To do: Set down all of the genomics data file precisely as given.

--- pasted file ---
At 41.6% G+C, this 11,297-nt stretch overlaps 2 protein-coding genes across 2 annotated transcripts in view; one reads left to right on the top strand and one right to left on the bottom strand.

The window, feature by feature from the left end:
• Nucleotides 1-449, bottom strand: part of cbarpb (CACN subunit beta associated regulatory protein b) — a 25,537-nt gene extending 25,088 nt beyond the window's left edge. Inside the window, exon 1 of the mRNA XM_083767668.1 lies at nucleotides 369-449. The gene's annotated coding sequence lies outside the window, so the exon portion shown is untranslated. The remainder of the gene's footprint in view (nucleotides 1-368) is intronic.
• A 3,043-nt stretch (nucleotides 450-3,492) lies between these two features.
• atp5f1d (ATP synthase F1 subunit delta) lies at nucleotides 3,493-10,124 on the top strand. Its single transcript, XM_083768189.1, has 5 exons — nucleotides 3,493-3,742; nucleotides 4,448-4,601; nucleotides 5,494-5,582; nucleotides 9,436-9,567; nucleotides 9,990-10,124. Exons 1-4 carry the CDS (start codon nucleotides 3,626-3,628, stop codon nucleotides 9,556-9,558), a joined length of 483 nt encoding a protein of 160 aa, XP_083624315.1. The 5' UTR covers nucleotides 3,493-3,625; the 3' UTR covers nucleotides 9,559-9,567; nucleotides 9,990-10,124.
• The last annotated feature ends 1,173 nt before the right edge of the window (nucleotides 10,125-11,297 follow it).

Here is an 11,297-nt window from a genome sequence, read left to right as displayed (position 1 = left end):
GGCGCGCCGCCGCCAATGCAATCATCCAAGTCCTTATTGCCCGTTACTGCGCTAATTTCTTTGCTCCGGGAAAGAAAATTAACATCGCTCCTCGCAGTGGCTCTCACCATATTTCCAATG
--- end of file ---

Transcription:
At 41.6% G+C, this 11,297-nt stretch overlaps 2 protein-coding genes across 2 annotated transcripts in view; one reads left to right on the top strand and one right to left on the bottom strand.

The window, feature by feature from the left end:
• Nucleotides 1-449, bottom strand: part of cbarpb (CACN subunit beta associated regulatory protein b) — a 25,537-nt gene extending 25,088 nt beyond the window's left edge. Inside the window, exon 1 of the mRNA XM_083767668.1 lies at nucleotides 369-449. The gene's annotated coding sequence lies outside the window, so the exon portion shown is untranslated. The remainder of the gene's footprint in view (nucleotides 1-368) is intronic.
• A 3,043-nt stretch (nucleotides 450-3,492) lies between these two features.
• atp5f1d (ATP synthase F1 subunit delta) lies at nucleotides 3,493-10,124 on the top strand. Its single transcript, XM_083768189.1, has 5 exons — nucleotides 3,493-3,742; nucleotides 4,448-4,601; nucleotides 5,494-5,582; nucleotides 9,436-9,567; nucleotides 9,990-10,124. Exons 1-4 carry the CDS (start codon nucleotides 3,626-3,628, stop codon nucleotides 9,556-9,558), a joined length of 483 nt encoding a protein of 160 aa, XP_083624315.1. The 5' UTR covers nucleotides 3,493-3,625; the 3' UTR covers nucleotides 9,559-9,567; nucleotides 9,990-10,124.
• The last annotated feature ends 1,173 nt before the right edge of the window (nucleotides 10,125-11,297 follow it).

Here is an 11,297-nt window from a genome sequence, read left to right as displayed (position 1 = left end):
GGCGCGCCGCCGCCAATGCAATCATCCAAGTCCTTATTGCCCGTTACTGCGCTAATTTCTTTGCTCCGGGAAAGAAAATTAACATCGCTCCTCGCAGTGGCTCTCACCATATTTCCAATG